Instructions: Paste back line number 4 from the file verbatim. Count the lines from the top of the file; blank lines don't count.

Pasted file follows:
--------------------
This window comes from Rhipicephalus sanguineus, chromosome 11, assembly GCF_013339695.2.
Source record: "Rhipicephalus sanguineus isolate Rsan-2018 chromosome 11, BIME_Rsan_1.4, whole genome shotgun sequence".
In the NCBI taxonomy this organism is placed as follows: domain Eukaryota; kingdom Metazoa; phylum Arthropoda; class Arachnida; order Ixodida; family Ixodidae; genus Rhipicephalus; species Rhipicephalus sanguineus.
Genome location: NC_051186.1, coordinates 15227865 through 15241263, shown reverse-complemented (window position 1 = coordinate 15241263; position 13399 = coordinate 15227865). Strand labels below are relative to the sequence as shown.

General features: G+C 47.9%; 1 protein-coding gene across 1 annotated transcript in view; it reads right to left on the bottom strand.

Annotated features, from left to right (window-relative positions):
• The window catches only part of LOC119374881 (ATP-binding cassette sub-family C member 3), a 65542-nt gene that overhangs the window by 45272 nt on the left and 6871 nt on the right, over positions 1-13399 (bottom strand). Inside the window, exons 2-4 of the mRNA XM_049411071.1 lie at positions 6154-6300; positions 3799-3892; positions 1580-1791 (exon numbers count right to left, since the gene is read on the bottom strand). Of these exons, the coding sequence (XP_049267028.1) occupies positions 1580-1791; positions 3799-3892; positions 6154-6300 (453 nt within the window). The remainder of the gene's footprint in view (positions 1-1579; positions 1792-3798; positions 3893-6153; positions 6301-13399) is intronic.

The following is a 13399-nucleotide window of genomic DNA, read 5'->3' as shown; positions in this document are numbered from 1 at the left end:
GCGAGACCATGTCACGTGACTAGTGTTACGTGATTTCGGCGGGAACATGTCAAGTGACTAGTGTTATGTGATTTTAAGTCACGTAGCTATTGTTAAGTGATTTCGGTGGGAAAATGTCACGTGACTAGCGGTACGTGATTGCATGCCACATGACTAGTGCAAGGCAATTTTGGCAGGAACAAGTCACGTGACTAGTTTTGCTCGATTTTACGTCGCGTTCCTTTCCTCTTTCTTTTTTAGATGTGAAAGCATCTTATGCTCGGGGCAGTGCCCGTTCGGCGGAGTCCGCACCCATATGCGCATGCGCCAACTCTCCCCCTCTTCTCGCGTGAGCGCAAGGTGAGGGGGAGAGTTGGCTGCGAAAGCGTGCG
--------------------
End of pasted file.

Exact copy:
Genome location: NC_051186.1, coordinates 15227865 through 15241263, shown reverse-complemented (window position 1 = coordinate 15241263; position 13399 = coordinate 15227865). Strand labels below are relative to the sequence as shown.